Tough Biden Talk, Little Action

A disturbing pattern is emerging in President Biden’s foreign policy: Officials talk hard – then follow diplomacy in very small numbers. Two examples this week — of the Chinese hack and the Russian Nord Stream 2 pipeline — underscore this point.

opposes the $11 billion Nord Stream pipeline, which could double natural gas exports directly to Germany from Russia. But the Biden administration has now blessed the completion of the project, handing over

a major strategic victory at the expense of Ukraine and Europe’s energy independence.

The White House says the pipeline is inevitable and that improving America’s relationship with the Germans should be a top priority. But the deal with Germany is floundering at a weak point. In a joint statement between the United States and Germany on Wednesday, Berlin pledged to impose future sanctions “if Russia tries to use energy as a weapon or takes further aggressive actions against Ukraine.” .” We could hear them laughing in the Kremlin that day.

The deal will not go well in Kyiv, which is already grappling with Russian attacks on its territory. The country is likely to lose billions of dollars in shipping fees as Russian natural gas is diverted from routes through Ukraine. But at least “Germany is committed to establishing and administering a Green Fund for Ukraine to support Ukraine’s energy transition, energy efficiency and energy security,” according to the report. Joint statement. The US and Germany say they will ask Russia to continue paying Ukraine. Are they kidding?

Giving a revisionist power more influence over the European economy does not help the interests of the United States. The big victory for Russian gas also comes when the Administration move to limit fossil fuel production in the United States, Angela Merkel, who negotiated the deal with President Biden, will not even be Prime Minister anymore.


Meanwhile, on Monday, the Administration called on China for a cyberattack and involved the European Union, NATO, the United Kingdom, Canada, Australia, New Zealand and Japan. Foreign Minister Antony Blinken

to speak “The United States and countries around the world are holding the People’s Republic of China (PRC) accountable for its irresponsible, disruptive, and destabilizing behavior in cyberspace, posing a threat to the world. great for our economy and national security.”

Explain how? The Allied Powers declared no sanctions or other action. An alliance against Chinese cyberattacks is fine, but not if the result is a response with the lowest common denominator – i.e. nothing. Beijing may conclude that harsh words are all the United States can do to unite its allies behind.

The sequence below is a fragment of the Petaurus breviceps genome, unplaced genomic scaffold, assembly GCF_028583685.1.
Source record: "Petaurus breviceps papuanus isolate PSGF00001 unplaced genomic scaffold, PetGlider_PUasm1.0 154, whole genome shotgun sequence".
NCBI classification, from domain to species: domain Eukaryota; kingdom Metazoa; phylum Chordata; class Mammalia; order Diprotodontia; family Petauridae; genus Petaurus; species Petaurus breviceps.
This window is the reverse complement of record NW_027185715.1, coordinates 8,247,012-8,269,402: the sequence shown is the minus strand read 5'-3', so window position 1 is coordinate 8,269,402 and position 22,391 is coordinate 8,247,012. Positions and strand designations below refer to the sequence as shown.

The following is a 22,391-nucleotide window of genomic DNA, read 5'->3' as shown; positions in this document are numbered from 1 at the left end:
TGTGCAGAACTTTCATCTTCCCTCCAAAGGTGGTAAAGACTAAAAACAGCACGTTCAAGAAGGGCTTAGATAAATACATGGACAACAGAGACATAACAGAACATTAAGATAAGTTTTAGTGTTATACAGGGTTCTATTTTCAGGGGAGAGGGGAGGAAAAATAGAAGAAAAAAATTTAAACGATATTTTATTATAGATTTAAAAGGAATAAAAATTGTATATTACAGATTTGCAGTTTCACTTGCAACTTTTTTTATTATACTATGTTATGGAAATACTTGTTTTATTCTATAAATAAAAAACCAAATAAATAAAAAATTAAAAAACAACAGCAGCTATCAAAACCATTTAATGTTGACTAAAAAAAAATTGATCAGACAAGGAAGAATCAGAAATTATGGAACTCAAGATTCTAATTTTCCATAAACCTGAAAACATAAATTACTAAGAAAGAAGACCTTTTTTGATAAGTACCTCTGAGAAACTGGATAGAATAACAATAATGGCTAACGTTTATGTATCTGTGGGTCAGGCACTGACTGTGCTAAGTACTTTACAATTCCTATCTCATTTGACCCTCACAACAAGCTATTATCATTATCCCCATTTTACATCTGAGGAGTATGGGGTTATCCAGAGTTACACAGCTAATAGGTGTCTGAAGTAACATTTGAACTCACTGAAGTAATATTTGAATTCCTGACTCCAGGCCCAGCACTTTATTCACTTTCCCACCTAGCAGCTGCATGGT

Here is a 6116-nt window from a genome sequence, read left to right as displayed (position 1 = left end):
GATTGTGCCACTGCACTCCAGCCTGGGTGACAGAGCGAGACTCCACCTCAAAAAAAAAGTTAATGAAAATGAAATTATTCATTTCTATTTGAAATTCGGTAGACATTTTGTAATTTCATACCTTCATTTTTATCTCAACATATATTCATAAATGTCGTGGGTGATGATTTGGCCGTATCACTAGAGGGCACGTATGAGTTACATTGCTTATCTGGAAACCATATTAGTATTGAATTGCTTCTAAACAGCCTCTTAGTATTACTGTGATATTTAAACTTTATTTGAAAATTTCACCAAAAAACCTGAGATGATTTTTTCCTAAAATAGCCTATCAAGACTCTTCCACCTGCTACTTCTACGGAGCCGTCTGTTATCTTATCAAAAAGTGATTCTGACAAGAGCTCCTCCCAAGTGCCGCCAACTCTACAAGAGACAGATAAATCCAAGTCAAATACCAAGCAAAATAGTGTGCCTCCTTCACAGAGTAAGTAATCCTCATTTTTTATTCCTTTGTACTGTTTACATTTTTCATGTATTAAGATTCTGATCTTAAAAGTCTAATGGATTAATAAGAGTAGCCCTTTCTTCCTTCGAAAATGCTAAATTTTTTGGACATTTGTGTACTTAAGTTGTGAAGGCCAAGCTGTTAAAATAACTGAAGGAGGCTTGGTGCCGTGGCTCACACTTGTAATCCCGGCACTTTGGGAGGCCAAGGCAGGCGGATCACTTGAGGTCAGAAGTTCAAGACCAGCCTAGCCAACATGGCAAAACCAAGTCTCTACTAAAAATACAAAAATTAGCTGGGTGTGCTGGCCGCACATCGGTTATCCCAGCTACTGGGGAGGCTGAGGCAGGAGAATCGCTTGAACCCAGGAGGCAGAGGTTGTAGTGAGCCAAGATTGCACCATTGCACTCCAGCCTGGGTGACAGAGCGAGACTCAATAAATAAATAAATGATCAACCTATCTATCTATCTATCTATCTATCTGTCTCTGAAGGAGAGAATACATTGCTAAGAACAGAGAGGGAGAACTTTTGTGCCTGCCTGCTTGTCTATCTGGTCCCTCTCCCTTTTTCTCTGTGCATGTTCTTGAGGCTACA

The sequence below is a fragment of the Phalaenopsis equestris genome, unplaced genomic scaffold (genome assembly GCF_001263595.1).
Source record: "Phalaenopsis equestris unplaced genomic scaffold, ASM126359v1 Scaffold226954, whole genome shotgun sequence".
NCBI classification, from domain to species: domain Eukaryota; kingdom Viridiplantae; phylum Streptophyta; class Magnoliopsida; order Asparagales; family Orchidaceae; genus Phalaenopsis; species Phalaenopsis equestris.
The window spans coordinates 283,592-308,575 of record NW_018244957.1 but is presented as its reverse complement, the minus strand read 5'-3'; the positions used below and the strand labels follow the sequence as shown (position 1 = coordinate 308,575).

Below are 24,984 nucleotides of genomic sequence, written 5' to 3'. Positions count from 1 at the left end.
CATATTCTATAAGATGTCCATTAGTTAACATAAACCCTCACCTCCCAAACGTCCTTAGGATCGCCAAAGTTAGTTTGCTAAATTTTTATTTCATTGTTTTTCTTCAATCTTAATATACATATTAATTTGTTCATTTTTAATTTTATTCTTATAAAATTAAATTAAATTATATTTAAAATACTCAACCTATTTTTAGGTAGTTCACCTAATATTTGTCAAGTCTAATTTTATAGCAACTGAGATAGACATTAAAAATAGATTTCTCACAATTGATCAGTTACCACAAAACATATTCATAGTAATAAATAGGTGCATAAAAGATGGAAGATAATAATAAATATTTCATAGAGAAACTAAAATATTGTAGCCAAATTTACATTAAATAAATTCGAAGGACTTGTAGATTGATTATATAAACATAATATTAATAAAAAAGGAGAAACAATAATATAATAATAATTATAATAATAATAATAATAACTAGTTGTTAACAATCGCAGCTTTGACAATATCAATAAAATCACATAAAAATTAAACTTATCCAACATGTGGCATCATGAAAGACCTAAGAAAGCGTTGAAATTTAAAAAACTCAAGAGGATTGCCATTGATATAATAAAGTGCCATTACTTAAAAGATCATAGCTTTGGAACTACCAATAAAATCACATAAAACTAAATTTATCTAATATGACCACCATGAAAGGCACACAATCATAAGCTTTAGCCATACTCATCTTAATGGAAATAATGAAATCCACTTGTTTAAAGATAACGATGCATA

Blinken also confirmed this week that “cyber organizations affiliated with” China’s Ministry of State Security conducted a “large-scale cyber espionage operation” earlier this year aimed at “indiscriminately infiltrating goods and services.” thousands of computers and networks”.

He is referring to an attack on entities running their on-premises email servers through Microsoft Exchange. According to Steven Adair, president of cybersecurity firm Volexity, cybersecurity firm Volexity, and cybersecurity firm Volexity, one of the first to discover the breach, Chinese hackers gained access to the site. emails, attachments, and contacts, and then launch attacks that can compromise an organization’s computer systems and networks.

The hackers focused on traditional espionage targets, then expanded the effort to include others in the private and public sectors, nonprofits, and academia. The US State Department confirmed this activity “has allowed Chinese intelligence agencies to access and spy on or potentially disrupt tens of thousands of computer systems worldwide.”

The US response last week was to cancel a indictment against four Chinese nationals involved in another hacking campaign. The federals say that between 2011 and “at least” 2018, a provincial branch of the Department of State Security set up a front company to steal intellectual property, trade secrets and information other secrets “from companies and universities related to Ebola virus and vaccine research,” among other topics.

Alas, all four are “citizens and residents” of China, and are unlikely to be extradited, so the indictment serves as a symbolic deterrent. Oh, and State announced rewards up to $10 million for information that identifies cybercriminals targeting the US to a foreign government. Surely that will impress the tough men in Zhongnanhai.

Biden officials, including the President, believe in the power of diplomacy almost for its own sake. But profitable diplomacy achieves nothing against determined enemies with bad intentions.

Weeks after he told Vladimir Putin he would have to retaliate if the Russians didn’t stop cyberattacks on American assets, media reports said Russia’s foreign intelligence agency was back. continue to attack. Image: AFP via Getty Images Synthesis: Mark Kelly

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